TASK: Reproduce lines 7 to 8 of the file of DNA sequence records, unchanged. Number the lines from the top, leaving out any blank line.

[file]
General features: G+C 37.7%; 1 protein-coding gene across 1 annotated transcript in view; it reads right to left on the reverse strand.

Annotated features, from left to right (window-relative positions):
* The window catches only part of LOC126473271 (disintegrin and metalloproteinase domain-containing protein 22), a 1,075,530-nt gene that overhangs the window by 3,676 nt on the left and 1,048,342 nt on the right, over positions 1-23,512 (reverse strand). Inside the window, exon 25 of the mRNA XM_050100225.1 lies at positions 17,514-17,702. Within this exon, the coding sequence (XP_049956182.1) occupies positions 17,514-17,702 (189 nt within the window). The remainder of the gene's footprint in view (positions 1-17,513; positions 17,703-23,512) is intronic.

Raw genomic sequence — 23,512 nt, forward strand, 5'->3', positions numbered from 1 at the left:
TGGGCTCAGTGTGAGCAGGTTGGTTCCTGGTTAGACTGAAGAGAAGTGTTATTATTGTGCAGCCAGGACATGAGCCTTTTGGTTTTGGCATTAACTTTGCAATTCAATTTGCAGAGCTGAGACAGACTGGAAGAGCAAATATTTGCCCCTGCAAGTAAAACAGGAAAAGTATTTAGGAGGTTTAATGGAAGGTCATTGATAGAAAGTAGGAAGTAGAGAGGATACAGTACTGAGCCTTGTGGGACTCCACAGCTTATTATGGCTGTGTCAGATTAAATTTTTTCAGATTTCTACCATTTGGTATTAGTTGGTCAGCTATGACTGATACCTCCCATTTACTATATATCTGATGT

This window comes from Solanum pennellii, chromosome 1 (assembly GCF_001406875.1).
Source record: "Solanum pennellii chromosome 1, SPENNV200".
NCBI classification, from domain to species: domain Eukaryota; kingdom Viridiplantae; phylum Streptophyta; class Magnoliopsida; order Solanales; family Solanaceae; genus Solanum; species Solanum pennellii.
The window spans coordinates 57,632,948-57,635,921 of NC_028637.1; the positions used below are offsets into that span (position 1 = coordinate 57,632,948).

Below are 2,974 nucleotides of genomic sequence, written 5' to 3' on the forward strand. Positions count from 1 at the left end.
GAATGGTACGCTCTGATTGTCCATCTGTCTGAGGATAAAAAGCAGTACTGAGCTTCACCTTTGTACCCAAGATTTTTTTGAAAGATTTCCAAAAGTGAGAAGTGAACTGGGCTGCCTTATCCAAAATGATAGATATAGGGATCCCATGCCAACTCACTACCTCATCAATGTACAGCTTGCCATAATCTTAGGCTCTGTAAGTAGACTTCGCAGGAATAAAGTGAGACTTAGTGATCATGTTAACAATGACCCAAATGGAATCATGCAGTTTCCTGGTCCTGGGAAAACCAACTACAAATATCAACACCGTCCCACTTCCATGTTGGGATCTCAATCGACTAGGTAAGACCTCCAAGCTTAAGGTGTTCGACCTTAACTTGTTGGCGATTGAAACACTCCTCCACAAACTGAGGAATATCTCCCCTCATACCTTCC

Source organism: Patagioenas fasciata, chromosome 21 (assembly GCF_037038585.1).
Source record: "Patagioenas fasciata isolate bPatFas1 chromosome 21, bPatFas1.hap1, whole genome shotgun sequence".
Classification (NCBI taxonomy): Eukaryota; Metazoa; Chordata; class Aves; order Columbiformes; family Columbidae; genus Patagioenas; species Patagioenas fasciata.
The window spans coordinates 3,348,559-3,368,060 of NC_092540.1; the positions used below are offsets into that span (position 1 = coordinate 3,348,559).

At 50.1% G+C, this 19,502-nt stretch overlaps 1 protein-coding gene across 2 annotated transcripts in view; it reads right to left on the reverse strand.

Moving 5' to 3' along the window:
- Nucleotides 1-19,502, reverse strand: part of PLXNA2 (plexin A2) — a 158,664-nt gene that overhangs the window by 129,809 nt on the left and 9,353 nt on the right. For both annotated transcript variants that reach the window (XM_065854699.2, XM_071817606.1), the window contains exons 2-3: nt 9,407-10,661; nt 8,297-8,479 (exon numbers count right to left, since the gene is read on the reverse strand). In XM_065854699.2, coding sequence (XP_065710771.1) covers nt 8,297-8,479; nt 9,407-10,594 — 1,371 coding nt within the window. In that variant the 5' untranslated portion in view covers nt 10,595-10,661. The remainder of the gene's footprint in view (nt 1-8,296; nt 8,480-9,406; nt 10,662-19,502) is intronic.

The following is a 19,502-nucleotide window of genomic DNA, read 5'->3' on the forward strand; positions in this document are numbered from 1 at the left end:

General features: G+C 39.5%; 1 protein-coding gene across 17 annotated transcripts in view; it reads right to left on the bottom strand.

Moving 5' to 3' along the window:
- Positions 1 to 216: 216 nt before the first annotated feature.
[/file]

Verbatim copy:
Source record: "Solanum pennellii chromosome 1, SPENNV200".
NCBI classification, from domain to species: domain Eukaryota; kingdom Viridiplantae; phylum Streptophyta; class Magnoliopsida; order Solanales; family Solanaceae; genus Solanum; species Solanum pennellii.